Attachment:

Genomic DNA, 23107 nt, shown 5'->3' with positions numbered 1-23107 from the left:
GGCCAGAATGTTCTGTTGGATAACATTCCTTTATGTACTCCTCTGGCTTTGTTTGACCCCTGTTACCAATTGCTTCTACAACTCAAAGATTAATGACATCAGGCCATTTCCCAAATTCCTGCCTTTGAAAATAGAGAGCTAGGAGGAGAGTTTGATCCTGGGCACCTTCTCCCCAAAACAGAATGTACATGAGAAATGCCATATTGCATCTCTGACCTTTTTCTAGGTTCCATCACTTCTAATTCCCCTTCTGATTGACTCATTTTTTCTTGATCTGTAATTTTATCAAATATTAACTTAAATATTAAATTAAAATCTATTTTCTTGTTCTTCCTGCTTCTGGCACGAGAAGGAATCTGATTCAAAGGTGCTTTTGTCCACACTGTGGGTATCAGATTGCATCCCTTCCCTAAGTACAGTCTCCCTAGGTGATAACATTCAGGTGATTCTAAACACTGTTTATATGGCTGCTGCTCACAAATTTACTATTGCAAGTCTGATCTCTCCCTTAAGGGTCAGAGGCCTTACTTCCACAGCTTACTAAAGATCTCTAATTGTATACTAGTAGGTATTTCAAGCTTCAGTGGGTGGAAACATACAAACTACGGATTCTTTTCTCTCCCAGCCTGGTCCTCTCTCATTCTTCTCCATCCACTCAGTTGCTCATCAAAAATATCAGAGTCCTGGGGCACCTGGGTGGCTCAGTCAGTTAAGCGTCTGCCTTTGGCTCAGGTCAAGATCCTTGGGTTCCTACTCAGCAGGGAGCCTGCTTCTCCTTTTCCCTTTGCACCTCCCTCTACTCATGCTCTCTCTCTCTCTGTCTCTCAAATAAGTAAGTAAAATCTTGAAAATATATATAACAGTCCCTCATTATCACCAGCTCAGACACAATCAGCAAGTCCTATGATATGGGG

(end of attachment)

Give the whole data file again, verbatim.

Genomic DNA, 23107 nt, shown 5'->3' with positions numbered 1-23107 from the left:
GGCCAGAATGTTCTGTTGGATAACATTCCTTTATGTACTCCTCTGGCTTTGTTTGACCCCTGTTACCAATTGCTTCTACAACTCAAAGATTAATGACATCAGGCCATTTCCCAAATTCCTGCCTTTGAAAATAGAGAGCTAGGAGGAGAGTTTGATCCTGGGCACCTTCTCCCCAAAACAGAATGTACATGAGAAATGCCATATTGCATCTCTGACCTTTTTCTAGGTTCCATCACTTCTAATTCCCCTTCTGATTGACTCATTTTTTCTTGATCTGTAATTTTATCAAATATTAACTTAAATATTAAATTAAAATCTATTTTCTTGTTCTTCCTGCTTCTGGCACGAGAAGGAATCTGATTCAAAGGTGCTTTTGTCCACACTGTGGGTATCAGATTGCATCCCTTCCCTAAGTACAGTCTCCCTAGGTGATAACATTCAGGTGATTCTAAACACTGTTTATATGGCTGCTGCTCACAAATTTACTATTGCAAGTCTGATCTCTCCCTTAAGGGTCAGAGGCCTTACTTCCACAGCTTACTAAAGATCTCTAATTGTATACTAGTAGGTATTTCAAGCTTCAGTGGGTGGAAACATACAAACTACGGATTCTTTTCTCTCCCAGCCTGGTCCTCTCTCATTCTTCTCCATCCACTCAGTTGCTCATCAAAAATATCAGAGTCCTGGGGCACCTGGGTGGCTCAGTCAGTTAAGCGTCTGCCTTTGGCTCAGGTCAAGATCCTTGGGTTCCTACTCAGCAGGGAGCCTGCTTCTCCTTTTCCCTTTGCACCTCCCTCTACTCATGCTCTCTCTCTCTCTGTCTCTCAAATAAGTAAGTAAAATCTTGAAAATATATATAACAGTCCCTCATTATCACCAGCTCAGACACAATCAGCAAGTCCTATGATATGGGG